The scheme is the brainchild of the working party set up by Swansea City Council in the wake of the UK Government’s decision not to support a tidal lagoon power plant in Swansea Bay.

A report drawn up by Holistic Capital for the working party is due to be considered by next week’s meeting of the Swansea Bay City Region Joint Committee.

This reworked scheme would involve what is now being called an integrated renewables hub, which would combine power production with “sustainable, floating modular residential accommodation” to be located inside the lagoon and protected by its walls.

Other elements of the scheme would involve a solar farm, a battery storage facility, the production of pure hydrogen and oxygen and an underwater data centre.

The number of homes that could be delivered across the total scheme has been calculated at around 10,000.

With a projected demand of 4,000 public sector homes in prospect, Holistic Capital has suggested that there could be a case for establishing a modular homes manufacturing plant locally.

Rob Stewart, the city’s council leader and chairman of the city region’s task force, insisted that there was huge support to deliver the project.

He said: “Despite the UK Government not backing the previous proposals, we never gave up hope on the opportunity to deliver a major renewables project in Swansea Bay.

“The new proposal is a larger and more ambitious renewable energy development that's built upon the natural tidal benefits of Swansea Bay and complementary technology to generate zero-carbon power.

“The tidal lagoon is at the heart of the new proposal and gives us the opportunity to create a new floating community of homes and businesses within the sea wall.

“This has already been successful in countries like Holland, Germany and Denmark, providing a sustainable solution to issues including population density and climate change.”

Roger Milne, The Planner 
23 May 2019


A round-up of planning news

Housing minister bids for Tory leadership
Housing and planning minister Kit Malthouse has announced his plans to stand for leader of the Conservative party.

Launching his bid with an article in The Sun, Malthouse became the 10th contender to replace Theresa May, who announced last week that she would stand down as party leader on 7 June.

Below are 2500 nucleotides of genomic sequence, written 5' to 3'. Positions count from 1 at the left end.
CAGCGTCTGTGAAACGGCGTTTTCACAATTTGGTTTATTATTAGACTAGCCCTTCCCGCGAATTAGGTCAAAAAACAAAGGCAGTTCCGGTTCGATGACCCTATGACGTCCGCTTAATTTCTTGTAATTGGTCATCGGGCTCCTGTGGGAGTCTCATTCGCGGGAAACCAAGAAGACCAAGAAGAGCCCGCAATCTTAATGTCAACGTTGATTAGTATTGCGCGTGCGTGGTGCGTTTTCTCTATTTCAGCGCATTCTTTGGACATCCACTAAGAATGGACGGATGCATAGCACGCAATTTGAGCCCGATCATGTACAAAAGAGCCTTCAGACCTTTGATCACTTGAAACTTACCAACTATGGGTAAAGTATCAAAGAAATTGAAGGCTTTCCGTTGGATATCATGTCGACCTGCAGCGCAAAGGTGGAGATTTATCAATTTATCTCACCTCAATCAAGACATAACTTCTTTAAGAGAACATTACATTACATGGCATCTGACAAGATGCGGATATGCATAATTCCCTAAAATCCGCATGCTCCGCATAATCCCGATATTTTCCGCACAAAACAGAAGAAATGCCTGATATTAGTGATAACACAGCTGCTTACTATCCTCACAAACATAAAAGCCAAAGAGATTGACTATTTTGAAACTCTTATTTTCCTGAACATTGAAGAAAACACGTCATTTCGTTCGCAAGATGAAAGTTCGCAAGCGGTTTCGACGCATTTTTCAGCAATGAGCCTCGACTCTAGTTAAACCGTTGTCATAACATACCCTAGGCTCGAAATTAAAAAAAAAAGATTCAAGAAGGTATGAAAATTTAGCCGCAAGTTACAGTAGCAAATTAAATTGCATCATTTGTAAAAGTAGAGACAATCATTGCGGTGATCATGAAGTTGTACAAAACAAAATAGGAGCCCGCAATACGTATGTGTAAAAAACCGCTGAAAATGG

The MP for North West Hampshire is the author of the ‘Malthouse Compromise’ plan for Brexit to break Parliament’s deadlock. He suggested replacing the Irish backstop with alternative arrangements over a longer three-year period.

Malthouse told The Sun: “All the leadership candidates talk about the need for unity, but I’m the only one who got off my backside to make it happen.

“I gather that most of them are running on a variation of my plan. That’s what made me think I would be the person to deliver it.”
 
Council to sell site using digital auctioneer
Leeds City Council has instructed digital property auctioneer BidX1 to sell a greenfield site in its online auction on 24 July.

The site is located at Grange Farm in the village of Colton, which is on the eastern outskirts of Leeds. It is is listed with a guide price of £500,000 and is within the Colton conservation area.

The site is an L-shaped area of grazing land covering about 0.23 hectares. It currently houses several poor-quality storage buildings, has open fields on one side and forms part of the adjoining Grange Farm equestrian centre.

The local planning authority has suggested that the site could suit a courtyard scheme of five dwellings.
 
TPS opens nominations for People’s Award
The Transport Planning Society (TPS) has opened nominations for the People’s Award to mark the official launch of Transport Planning Day 2019 on 20 November at the Institution of Civil Engineers in London.

The TPS People’s Award looks for the UK’s best community-focused transport initiatives that have made a real difference to people’s access to services, quality of life and well-being.

It forms part of the Transport Planning Day campaign, which showcases the role of transport planners in improving everyday life across the UK. The TPS aims to have communities tell professionals about the transport projects that have made a significant difference and improved their day-to-day lives.

The society is also working with the Transport for New Homes project to develop new awards focusing on the importance of sustainable transport for housing developments.

Nominations are open through the society’s website until 2nd August, and finalists will be announced in the autumn. Nominated initiatives must have been in operation for at least one year.
 
Heritage Partnership Agreement signed at King’s Cross Station
A Heritage Partnership Agreement has been signed at King’s Cross Station with Historic England, Network Rail and Camden Council to guarantee the efficient future management of the nationally significant site by streamlining the formal listed building consent process.